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Basin Recreation Provides Updates on Hazardous Fuel Reduction and Trailhead Parking Enforcement

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Basin Recreation
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The Snyderville Basin Special Recreation District will be holding a virtual public meeting on Thursday, August 27 from 6-8pm to update the public on a multi-year forest health project. The meeting will also allow the public to comment on the program. 

 

The multi-year Forest Health and Hazardous Fuel Reduction project is slated to get underway in September and is aimed at reducing forest fire risk in key areas of Summit County.

 

Jess Kirby is the Open Space Management Supervisor for the Snyderville Basin Recreation District and told KPCW that next Thursday’s meeting is a chance for Basin Recreation to be as transparent as possible about the project.

 

“We really want to use this as an education for the community so that they’re not taken by surprise by the project,” said Kirby. “It’s a forest management situation where trees are going to be cut down and the visual aspects of the property will change and we just want to make sure that we’re listening to the public and addressing concerns.”

 

Kirby said the project will be removing what are called “hazard trees” in order to promote the overall health of the forest. Hazard trees can be both living or dead and tree removals will be in consultation with Utah Forestry, Fire, and State Lands. The project will begin in Summit Park and has plans to expand to the surrounding land in the coming years.

 

The project is funded through a $150,000 grant to the district by the Utah Watershed Restoration Institute and the Utah Department of Water Quality, as well as tax revenue designated for open space management. Kirby said this project is one the district is not taking lightly.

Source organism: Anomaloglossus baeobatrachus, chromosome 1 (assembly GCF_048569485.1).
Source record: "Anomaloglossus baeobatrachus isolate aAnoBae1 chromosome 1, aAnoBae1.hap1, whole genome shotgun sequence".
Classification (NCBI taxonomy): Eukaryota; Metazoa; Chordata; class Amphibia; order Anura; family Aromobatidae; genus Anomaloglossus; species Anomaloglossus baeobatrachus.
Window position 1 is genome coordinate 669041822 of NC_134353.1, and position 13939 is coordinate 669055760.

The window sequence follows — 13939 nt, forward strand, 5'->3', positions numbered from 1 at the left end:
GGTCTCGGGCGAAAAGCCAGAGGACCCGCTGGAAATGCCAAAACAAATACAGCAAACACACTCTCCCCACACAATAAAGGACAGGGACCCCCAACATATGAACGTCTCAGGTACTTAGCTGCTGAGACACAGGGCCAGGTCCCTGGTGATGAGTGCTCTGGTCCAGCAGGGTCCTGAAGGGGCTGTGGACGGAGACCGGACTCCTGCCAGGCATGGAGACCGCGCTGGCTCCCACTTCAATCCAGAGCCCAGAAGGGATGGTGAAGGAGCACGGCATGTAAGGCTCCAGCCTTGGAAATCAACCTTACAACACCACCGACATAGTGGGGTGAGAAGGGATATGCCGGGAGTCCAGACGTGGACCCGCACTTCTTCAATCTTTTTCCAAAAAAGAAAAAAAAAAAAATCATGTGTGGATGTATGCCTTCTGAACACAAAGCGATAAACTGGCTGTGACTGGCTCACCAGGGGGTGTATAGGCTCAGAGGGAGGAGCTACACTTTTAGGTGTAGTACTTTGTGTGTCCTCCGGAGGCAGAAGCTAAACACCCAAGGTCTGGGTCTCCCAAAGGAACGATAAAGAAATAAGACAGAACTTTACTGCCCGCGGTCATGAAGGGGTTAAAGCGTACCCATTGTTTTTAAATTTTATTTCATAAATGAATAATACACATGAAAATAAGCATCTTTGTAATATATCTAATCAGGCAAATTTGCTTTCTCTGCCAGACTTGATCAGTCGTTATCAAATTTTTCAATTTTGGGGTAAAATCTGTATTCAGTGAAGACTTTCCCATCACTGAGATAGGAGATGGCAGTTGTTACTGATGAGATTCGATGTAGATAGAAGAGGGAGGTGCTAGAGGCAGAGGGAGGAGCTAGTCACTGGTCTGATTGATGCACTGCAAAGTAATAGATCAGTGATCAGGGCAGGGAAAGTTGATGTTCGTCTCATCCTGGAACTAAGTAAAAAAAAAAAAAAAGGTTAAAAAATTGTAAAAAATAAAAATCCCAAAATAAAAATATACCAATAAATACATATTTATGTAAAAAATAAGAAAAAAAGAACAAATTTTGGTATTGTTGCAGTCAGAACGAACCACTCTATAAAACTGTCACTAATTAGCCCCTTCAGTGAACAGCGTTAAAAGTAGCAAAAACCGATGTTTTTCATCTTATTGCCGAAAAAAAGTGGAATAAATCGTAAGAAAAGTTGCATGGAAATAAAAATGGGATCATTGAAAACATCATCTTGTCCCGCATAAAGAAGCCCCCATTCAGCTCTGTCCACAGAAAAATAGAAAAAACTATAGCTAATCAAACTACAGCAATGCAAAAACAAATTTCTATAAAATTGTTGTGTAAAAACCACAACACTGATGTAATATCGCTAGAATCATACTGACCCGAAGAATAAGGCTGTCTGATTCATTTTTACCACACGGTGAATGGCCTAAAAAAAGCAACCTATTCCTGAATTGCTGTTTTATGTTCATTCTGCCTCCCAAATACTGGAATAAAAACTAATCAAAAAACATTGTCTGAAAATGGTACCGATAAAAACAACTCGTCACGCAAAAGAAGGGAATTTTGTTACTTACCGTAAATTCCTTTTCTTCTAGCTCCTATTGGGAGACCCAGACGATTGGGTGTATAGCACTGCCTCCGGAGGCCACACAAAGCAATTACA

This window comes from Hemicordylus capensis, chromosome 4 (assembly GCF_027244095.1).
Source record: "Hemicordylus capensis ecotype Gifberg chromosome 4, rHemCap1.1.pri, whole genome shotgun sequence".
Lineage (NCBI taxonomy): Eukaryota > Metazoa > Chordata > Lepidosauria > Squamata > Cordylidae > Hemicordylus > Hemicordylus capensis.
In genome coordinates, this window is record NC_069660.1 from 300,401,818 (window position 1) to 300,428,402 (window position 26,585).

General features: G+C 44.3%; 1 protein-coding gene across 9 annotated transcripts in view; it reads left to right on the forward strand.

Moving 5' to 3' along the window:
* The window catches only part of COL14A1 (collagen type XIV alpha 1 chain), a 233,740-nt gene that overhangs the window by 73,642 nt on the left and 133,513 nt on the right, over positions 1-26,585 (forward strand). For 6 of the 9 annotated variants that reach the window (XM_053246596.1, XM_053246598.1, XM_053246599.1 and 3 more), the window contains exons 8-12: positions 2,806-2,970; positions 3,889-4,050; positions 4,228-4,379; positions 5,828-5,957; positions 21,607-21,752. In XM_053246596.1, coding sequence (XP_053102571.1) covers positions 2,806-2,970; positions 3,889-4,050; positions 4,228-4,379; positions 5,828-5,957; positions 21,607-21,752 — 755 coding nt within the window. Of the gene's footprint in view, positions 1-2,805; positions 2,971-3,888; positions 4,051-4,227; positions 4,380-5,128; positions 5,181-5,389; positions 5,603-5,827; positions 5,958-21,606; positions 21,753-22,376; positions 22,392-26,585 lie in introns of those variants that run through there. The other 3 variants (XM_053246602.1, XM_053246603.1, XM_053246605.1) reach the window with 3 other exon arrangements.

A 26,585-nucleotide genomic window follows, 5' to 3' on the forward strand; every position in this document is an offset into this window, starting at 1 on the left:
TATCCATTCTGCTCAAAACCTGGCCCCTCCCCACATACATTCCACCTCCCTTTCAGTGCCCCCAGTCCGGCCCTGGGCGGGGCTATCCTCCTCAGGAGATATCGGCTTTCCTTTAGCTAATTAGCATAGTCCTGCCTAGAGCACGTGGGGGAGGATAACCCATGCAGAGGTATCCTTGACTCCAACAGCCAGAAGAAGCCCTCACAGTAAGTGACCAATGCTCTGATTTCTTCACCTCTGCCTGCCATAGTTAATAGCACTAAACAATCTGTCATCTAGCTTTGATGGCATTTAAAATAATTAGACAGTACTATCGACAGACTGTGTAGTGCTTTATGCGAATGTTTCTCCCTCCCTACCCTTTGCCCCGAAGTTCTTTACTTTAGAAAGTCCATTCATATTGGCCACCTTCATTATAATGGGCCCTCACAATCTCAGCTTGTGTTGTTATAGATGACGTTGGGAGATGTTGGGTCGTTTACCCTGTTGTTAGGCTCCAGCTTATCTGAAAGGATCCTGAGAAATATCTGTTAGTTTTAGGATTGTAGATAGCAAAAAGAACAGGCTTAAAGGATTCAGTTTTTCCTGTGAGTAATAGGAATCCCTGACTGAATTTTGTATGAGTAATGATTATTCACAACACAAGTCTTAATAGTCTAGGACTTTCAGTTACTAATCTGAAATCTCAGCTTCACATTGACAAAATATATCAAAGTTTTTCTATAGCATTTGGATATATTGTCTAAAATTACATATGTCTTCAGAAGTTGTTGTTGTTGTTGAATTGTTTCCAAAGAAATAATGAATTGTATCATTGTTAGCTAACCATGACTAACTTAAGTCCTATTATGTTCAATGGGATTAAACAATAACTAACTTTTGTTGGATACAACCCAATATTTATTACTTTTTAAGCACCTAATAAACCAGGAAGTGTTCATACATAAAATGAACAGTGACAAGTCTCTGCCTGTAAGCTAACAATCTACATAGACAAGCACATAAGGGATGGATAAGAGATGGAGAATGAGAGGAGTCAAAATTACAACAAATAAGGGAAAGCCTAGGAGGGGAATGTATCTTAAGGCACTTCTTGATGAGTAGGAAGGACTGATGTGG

“We recognize our responsibility to be good stewards of our land and be good neighbors to this WUI area that this property sits within, which is the wildland urban interface of the neighborhood,” she said. 

 

Kirby added that trail users will need to be mindful of trail closures at certain times during the project. Basin Recreation will have interactive trail maps on their website with all trail closures as well as QR codes at trailheads for users to scan and get the latest updates.

 

Public comment on the Forest Health and Hazardous Fuel Reduction project is open until August 28th.

 

Basin Recreation Interim Director, Melissa O’Brien, also gave an update on the new parking enforcement measures at popular traileads that went into effect earlier this month. Parking restrictions are being used to reduce the congestion seen at trailheads in the basin that has only gotten worse in recent years. Overflow parking into residential areas has fueled tensions with locals.

 

O’Brien said a ticket at the trailhead is just like a parking ticket anywhere else and repeat offenders will face increasing levels of punishment.

 

“It starts with a ticket, but if someone doesn’t pay that ticket or is a repeat offender, we can move to booting and towing,” she said. “I want people to really be aware of those parking restrictions, obey posted signage, and we have a big presence right now out at the trailheads so ask questions if you’re confused.” 

 

O’Brien adds that a group will be formed over the winter to discuss further strategies to reduce trailhead crowding like additional transportation options and trail counters. As of right now, nothing is off the table but moving towards paid parking is not the ideal course of action, she says.

 

More information on the Forest Health and Hazardous Fuel Reduction project or the trailhead parking restrictions can be found at basinrecreation.org.